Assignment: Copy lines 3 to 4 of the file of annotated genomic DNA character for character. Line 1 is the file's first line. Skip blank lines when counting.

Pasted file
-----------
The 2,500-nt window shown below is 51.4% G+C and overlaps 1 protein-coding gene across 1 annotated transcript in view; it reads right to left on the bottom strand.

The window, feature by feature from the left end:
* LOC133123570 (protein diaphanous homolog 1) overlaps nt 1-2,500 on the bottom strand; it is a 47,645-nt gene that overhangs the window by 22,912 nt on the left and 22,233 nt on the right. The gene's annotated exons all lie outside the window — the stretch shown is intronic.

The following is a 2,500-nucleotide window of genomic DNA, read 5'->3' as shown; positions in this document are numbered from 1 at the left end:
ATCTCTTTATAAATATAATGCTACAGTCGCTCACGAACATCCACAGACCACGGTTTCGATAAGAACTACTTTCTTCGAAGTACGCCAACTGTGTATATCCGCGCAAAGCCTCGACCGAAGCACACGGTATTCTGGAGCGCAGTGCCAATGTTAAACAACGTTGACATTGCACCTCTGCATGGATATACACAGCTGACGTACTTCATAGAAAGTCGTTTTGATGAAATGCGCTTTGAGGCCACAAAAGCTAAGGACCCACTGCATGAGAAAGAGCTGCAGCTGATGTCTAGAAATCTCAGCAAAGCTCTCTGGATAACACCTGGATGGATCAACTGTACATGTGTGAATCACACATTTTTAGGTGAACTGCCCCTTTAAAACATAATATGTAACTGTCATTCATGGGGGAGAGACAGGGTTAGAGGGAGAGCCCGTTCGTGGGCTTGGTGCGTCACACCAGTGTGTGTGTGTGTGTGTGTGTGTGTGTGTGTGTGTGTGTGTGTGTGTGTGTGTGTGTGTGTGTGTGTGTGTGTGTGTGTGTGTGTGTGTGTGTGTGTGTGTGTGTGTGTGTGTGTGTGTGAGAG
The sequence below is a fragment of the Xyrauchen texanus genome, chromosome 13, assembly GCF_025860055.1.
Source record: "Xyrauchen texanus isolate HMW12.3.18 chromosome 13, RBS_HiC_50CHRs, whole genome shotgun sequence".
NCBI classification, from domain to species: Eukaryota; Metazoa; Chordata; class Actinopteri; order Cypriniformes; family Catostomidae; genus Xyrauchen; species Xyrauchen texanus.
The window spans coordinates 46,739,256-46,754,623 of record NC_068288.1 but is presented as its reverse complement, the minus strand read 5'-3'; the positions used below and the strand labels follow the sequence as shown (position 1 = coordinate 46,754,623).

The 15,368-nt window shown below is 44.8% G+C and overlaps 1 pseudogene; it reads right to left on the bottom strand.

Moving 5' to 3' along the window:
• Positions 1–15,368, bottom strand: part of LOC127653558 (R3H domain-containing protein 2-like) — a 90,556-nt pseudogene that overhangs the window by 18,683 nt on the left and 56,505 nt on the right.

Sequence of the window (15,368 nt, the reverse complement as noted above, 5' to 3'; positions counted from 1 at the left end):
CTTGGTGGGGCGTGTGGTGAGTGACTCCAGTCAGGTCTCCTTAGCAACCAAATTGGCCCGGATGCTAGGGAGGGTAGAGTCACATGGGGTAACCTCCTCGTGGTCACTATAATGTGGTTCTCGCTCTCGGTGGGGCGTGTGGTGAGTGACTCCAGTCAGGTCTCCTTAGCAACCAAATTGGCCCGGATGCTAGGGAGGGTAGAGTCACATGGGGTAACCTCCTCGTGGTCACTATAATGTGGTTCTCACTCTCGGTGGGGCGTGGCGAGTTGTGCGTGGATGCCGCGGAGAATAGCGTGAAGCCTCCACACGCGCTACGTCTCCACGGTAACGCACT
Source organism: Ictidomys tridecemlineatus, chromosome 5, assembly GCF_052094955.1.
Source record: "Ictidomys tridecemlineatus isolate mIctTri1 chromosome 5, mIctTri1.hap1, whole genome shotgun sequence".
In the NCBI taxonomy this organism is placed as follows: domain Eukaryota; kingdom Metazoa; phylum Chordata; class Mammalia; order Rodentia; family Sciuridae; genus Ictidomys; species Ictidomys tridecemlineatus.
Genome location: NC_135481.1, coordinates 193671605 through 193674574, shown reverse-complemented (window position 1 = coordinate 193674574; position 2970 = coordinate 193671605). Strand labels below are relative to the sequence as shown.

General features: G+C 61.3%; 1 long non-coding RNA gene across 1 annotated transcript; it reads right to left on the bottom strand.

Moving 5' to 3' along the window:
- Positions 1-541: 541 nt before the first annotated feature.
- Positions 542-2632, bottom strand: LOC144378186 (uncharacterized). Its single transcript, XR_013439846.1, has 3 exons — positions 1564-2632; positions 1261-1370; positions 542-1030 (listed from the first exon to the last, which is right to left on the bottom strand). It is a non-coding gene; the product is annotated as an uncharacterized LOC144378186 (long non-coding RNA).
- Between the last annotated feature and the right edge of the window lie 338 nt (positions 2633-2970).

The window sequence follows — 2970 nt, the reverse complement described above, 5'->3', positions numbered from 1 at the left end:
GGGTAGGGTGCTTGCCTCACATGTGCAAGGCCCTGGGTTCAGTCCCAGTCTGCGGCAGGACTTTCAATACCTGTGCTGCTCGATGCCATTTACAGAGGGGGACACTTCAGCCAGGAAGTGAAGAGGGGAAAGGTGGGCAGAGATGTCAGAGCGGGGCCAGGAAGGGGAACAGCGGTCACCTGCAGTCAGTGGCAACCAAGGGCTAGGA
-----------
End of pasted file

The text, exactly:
* LOC133123570 (protein diaphanous homolog 1) overlaps nt 1-2,500 on the bottom strand; it is a 47,645-nt gene that overhangs the window by 22,912 nt on the left and 22,233 nt on the right. The gene's annotated exons all lie outside the window — the stretch shown is intronic.

The following is a 2,500-nucleotide window of genomic DNA, read 5'->3' as shown; positions in this document are numbered from 1 at the left end: